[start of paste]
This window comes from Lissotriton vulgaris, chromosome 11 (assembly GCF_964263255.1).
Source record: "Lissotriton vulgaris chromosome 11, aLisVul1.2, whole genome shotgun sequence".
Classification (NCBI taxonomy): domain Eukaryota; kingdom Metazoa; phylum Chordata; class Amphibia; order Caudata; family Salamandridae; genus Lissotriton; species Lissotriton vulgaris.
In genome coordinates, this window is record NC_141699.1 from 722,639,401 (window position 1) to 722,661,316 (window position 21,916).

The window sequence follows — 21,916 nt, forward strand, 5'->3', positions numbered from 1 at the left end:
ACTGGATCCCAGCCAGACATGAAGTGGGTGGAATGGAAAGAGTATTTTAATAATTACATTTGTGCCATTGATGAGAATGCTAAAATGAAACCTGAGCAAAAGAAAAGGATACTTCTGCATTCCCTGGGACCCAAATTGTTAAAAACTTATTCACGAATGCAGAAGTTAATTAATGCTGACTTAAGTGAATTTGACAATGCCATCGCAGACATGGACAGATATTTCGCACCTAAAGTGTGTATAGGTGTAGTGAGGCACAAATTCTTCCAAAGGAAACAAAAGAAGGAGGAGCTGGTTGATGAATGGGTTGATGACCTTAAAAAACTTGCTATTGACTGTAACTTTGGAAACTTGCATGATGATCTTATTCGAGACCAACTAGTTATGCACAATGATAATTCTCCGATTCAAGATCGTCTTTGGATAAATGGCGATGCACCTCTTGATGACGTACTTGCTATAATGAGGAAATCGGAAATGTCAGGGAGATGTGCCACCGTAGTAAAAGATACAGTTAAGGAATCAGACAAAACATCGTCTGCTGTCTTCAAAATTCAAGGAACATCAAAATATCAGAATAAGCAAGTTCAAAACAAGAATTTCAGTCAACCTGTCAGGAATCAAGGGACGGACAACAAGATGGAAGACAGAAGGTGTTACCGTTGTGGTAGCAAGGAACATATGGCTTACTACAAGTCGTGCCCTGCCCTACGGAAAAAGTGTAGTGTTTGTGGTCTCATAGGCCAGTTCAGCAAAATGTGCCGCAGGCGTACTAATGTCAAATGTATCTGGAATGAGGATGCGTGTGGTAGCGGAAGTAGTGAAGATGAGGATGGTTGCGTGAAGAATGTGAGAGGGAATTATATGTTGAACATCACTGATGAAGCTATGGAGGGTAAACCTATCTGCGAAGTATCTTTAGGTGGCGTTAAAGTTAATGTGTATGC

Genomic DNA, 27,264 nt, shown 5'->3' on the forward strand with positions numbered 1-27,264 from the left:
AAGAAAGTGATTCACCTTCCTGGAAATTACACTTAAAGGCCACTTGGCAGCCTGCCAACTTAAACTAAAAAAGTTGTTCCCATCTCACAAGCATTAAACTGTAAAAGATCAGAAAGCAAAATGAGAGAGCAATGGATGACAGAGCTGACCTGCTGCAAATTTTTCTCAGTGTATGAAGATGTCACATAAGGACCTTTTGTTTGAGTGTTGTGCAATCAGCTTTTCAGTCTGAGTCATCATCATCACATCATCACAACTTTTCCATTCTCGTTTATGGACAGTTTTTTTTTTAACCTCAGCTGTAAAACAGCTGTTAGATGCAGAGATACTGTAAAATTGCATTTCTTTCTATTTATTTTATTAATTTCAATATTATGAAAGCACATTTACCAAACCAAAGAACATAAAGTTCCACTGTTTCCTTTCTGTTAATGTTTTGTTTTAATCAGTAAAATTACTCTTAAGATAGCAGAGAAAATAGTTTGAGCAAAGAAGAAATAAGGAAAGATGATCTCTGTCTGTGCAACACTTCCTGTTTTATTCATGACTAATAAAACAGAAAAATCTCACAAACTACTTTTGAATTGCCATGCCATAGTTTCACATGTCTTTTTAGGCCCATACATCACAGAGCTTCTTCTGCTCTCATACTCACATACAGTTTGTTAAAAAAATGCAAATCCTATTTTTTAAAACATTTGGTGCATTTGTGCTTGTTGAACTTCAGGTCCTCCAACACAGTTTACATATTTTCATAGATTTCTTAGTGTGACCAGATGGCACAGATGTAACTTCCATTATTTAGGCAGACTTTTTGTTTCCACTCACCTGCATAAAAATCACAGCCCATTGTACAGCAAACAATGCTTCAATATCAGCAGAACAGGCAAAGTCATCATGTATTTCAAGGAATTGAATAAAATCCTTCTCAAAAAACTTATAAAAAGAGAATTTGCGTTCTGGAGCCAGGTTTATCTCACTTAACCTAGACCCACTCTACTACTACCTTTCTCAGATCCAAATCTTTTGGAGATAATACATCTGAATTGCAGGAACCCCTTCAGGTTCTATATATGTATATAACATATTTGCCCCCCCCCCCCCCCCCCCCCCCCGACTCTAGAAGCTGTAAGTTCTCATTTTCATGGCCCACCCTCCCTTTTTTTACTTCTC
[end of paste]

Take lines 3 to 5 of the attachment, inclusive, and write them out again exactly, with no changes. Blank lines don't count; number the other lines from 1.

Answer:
Classification (NCBI taxonomy): domain Eukaryota; kingdom Metazoa; phylum Chordata; class Amphibia; order Caudata; family Salamandridae; genus Lissotriton; species Lissotriton vulgaris.
In genome coordinates, this window is record NC_141699.1 from 722,639,401 (window position 1) to 722,661,316 (window position 21,916).

The window sequence follows — 21,916 nt, forward strand, 5'->3', positions numbered from 1 at the left end: